Life Without Crutches

Isabel - Canyon Lake, Texas
Entered on May 30, 2008
Age Group: Under 18
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I believe in recovery.

I had foot surgery one year ago and I can remember when I was wheeled into the anesthetics room and they asked me to start the countdown. Nervously I began, “10…9…8…” Blackness.

For two months I was completely incapable of walking on my on two feet. I needed crutches, casts, or walking boots just to make through the day and the idea of walking without those things seemed thoroughly impossible. Being the mess that I was, as I sat in the physical therapy room I had my good foot was tapping, I couldn’t stop humming, and my mind was rambling. Staring at the clock I watched the minutes tick by until my name was called.

In the room, with its calming green walls and dozens laminated posters, I hobbled toward some machine. I have never really dealt well failure, but when I sat down to unstrap my boot that was the thought I was overwhelmed with. I had fallen hundreds of times and even been told I spend 1/3 of my life on the ground, but this was the only time I can remember being afraid to fall.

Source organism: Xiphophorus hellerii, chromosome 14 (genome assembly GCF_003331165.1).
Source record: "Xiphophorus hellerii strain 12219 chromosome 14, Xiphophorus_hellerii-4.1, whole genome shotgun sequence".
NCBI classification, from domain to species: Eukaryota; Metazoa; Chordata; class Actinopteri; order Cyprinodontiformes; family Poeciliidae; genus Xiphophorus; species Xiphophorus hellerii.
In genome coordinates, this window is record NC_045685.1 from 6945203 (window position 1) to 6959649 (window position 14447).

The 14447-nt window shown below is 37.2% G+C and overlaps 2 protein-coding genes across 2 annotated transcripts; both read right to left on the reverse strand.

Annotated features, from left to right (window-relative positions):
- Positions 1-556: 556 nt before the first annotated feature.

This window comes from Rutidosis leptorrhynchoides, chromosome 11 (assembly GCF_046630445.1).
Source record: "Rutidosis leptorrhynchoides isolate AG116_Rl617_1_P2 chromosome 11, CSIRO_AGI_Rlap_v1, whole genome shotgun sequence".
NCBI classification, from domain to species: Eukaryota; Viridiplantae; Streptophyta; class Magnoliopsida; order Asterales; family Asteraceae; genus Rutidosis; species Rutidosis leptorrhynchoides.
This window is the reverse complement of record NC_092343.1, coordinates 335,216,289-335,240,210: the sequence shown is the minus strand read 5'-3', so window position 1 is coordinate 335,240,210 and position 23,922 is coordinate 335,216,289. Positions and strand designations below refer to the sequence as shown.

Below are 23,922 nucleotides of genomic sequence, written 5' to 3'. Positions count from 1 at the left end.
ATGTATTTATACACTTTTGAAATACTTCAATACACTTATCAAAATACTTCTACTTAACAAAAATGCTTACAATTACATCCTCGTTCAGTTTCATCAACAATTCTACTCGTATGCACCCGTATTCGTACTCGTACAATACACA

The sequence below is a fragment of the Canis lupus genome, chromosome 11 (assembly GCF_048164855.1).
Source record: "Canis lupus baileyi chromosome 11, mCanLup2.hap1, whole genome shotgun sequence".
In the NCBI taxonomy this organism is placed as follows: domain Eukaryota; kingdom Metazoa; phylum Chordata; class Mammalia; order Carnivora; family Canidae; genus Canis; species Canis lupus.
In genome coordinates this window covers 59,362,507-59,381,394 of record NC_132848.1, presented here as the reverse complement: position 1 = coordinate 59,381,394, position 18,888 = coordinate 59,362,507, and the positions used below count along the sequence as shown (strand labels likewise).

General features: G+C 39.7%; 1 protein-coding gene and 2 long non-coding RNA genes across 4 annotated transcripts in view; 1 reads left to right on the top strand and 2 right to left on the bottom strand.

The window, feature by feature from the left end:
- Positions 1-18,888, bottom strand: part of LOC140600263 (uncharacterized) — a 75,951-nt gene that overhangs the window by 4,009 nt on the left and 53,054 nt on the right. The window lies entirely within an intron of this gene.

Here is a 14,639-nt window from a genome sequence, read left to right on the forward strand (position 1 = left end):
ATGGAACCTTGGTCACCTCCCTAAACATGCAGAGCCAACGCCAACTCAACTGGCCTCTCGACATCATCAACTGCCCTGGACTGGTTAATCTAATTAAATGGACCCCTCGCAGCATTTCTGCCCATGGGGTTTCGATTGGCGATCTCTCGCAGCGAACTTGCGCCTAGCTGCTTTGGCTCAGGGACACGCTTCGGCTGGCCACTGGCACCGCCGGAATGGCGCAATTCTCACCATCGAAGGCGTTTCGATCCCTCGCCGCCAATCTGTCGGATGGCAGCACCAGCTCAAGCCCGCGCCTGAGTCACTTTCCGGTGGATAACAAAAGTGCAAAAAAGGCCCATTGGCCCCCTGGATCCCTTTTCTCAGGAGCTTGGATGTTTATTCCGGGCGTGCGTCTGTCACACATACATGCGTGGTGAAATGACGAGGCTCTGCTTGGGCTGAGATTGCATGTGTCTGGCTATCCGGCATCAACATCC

I breathed slowly in and out until I thought I was ready. Looking down, I felt like the machine had disappeared from beneath my feet and a tightrope had taken its place. This was it; this is what I had been waiting for over eight weeks. Letting go of the bars, I took a step and collapsed under the pain. I tried again, but the same thing happened. I couldn’t understand why I wasn’t able to do this.

Someone in the room told me to if concentrated on something and not fully let go of the bars walking would be easier. I took the advice and stared at some paint chip in the wall till I was ready again. I had taken about two full steps, but then the pain caught up with me and tore into my foot. In that moment I know I felt so many things, but now I can only remember feeling embarrassment and pride in the few steps I had taken.

Today, once again walking is a second nature. It takes no thought and my biggest concern is usually not tripping over my own feet.

My road to recovery could be classified under many things. It required hours to relearn something that should never have been forgotten, but it also required trust in myself. Yes, tears were shed and the process was overwhelming at times, but most great moments involve those things. Recovery is not about giant leaps and bounds, but small steps. And eventually the triumphs do outweigh the failures. That is why I truly believe in recovery.